The last leg of your road trip is 2 ½ hour drive from Galway to Dublin. If you want to stop somewhere in between, consider Kilconnell Franciscan Friary, Dun Na Si Amenity & Heritage Park, or Belvedere House Gardens.  

More To Do

Slieve League
Slieve League

Connemara National Park

If you’re not ready to return to Dublin, Connemara National Park is a short drive northwest of Galway. The park is open year-round and is free to enter. 

Slieve League

In the northern part of Ireland is County Donegal, where you can see the Slieve League, the second-highest sea cliffs in Ireland. The highest point is almost 2000 feet. For comparison, the Cliffs of Moher peak at 700 feet. 

Glenveagh National Park

The Glenveagh National Park is the second-largest national park in Ireland. It includes the Derryveagh Mountains, Lough Veagh (a freshwater lake), and Glenveagh Castle.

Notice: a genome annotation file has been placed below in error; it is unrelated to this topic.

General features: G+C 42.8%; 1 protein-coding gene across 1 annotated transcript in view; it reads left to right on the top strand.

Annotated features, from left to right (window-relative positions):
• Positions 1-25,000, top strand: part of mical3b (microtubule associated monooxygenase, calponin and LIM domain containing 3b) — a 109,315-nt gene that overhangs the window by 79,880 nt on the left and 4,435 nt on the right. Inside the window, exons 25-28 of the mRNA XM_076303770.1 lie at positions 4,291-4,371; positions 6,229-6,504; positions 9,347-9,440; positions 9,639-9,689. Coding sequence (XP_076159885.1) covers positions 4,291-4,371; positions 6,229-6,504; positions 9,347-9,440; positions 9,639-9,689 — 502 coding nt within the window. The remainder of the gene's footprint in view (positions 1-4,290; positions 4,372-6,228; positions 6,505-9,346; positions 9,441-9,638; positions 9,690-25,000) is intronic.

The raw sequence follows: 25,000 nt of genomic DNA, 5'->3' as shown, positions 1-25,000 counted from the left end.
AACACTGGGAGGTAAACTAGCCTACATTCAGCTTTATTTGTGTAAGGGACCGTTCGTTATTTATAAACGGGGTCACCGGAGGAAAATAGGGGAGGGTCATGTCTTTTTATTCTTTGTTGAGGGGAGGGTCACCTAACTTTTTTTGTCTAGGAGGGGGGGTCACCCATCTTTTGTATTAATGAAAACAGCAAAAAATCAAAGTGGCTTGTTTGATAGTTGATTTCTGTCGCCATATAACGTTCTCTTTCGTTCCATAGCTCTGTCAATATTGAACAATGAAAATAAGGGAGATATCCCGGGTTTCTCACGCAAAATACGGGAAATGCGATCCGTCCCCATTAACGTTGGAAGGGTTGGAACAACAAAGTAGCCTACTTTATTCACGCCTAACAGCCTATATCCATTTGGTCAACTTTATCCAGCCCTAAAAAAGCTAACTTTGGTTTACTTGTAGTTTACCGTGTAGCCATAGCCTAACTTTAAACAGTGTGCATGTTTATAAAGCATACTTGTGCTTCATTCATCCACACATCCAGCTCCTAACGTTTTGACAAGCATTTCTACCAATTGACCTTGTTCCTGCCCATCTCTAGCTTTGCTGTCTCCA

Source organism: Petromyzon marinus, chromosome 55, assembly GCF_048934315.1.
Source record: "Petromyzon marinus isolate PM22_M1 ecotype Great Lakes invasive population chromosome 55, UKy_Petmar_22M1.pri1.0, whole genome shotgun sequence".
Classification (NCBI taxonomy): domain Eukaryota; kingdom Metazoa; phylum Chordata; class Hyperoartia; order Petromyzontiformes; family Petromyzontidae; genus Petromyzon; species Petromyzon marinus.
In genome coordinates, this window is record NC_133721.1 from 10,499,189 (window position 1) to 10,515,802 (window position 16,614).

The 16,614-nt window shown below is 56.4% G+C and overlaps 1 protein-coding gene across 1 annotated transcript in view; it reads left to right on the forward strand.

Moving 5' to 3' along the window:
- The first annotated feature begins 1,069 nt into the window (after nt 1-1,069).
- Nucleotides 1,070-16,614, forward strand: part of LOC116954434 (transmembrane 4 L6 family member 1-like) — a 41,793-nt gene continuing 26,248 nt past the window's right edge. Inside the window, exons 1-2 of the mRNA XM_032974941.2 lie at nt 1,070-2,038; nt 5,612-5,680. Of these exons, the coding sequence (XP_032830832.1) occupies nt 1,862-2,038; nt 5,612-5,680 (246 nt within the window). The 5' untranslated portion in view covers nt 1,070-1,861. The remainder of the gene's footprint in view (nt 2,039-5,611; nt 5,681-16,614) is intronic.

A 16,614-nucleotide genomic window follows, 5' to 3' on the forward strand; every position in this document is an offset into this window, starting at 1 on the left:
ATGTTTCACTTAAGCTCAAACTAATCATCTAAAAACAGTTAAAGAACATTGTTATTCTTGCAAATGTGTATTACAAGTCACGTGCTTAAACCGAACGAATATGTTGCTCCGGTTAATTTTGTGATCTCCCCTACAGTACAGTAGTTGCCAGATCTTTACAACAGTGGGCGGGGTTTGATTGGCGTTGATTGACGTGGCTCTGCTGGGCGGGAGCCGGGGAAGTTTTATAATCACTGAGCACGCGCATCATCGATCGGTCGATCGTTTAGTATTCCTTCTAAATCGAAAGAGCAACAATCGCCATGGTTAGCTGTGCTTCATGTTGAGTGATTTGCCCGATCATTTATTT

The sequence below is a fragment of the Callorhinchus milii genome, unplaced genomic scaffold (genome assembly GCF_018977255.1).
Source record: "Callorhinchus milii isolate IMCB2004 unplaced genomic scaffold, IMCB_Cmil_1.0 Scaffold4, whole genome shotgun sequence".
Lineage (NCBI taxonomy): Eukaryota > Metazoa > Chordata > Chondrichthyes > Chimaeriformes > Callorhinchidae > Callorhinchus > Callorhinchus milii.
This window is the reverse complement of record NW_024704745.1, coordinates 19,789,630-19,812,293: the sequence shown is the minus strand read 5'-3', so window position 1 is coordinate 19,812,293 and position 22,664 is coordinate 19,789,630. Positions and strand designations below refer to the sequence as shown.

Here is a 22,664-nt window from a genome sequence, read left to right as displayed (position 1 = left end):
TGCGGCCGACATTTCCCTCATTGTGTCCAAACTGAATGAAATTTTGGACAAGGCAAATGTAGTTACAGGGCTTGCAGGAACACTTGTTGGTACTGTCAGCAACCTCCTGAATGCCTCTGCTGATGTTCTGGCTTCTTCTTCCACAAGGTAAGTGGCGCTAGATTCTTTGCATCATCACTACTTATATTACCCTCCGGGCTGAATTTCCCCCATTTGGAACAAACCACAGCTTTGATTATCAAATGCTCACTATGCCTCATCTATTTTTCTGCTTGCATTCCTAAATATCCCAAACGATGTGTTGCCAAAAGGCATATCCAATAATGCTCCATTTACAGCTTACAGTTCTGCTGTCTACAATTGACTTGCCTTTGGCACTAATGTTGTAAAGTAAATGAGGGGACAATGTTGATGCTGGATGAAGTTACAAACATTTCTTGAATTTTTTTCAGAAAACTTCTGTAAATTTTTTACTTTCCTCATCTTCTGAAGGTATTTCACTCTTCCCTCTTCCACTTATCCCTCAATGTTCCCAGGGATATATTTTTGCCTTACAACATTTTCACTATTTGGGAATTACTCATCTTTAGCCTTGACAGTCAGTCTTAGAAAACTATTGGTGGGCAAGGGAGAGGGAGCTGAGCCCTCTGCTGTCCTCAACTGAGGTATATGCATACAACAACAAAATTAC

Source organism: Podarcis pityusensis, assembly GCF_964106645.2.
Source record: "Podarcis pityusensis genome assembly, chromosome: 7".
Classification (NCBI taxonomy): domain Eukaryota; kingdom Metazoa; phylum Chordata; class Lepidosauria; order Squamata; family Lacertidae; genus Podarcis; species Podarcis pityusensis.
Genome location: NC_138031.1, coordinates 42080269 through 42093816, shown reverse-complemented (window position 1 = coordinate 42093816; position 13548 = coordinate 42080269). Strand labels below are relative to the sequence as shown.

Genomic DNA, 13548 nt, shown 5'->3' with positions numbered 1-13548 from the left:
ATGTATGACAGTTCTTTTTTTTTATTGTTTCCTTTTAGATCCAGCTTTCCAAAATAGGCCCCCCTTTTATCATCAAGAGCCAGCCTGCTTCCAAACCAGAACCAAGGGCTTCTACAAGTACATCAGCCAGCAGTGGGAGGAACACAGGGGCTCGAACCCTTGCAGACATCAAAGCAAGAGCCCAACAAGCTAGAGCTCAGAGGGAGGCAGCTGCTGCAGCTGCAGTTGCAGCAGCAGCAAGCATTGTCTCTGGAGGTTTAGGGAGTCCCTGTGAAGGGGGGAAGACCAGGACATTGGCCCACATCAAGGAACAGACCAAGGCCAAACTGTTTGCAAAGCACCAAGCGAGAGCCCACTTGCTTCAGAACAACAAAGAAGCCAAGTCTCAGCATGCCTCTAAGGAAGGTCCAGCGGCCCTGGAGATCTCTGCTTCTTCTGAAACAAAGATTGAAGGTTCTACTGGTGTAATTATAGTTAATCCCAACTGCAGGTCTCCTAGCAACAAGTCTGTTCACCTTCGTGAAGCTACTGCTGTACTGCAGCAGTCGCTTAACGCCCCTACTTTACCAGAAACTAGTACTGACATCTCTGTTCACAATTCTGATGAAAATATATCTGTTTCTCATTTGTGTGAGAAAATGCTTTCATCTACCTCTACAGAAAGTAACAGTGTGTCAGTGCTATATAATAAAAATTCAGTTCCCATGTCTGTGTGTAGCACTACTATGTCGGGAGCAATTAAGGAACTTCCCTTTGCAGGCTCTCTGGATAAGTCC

Dingle Peninsula

The Dingle Peninsula is just north of the Ring of Kerry. Highlights include Conor Pass and the Conor Pass Waterfall, Rahinnane Castle, and many spots used in the Star Wars movies.

The Sheep’s Head Peninsula

The Sheep’s Head Peninsula is another scenic area of Ireland with over 25 trails to give you some beautiful views of Bantry Bay, Dunmanus Bay, and Sheep’s Head Lighthouse.

Mizen Head

Mizen Head is another place you should definitely visit if you have the time. There are some fantastic cliff views, you can cross the Mizen Head Bridge to reach Cloghane Island, and you can see Brow Head, the southernmost point of mainland Ireland.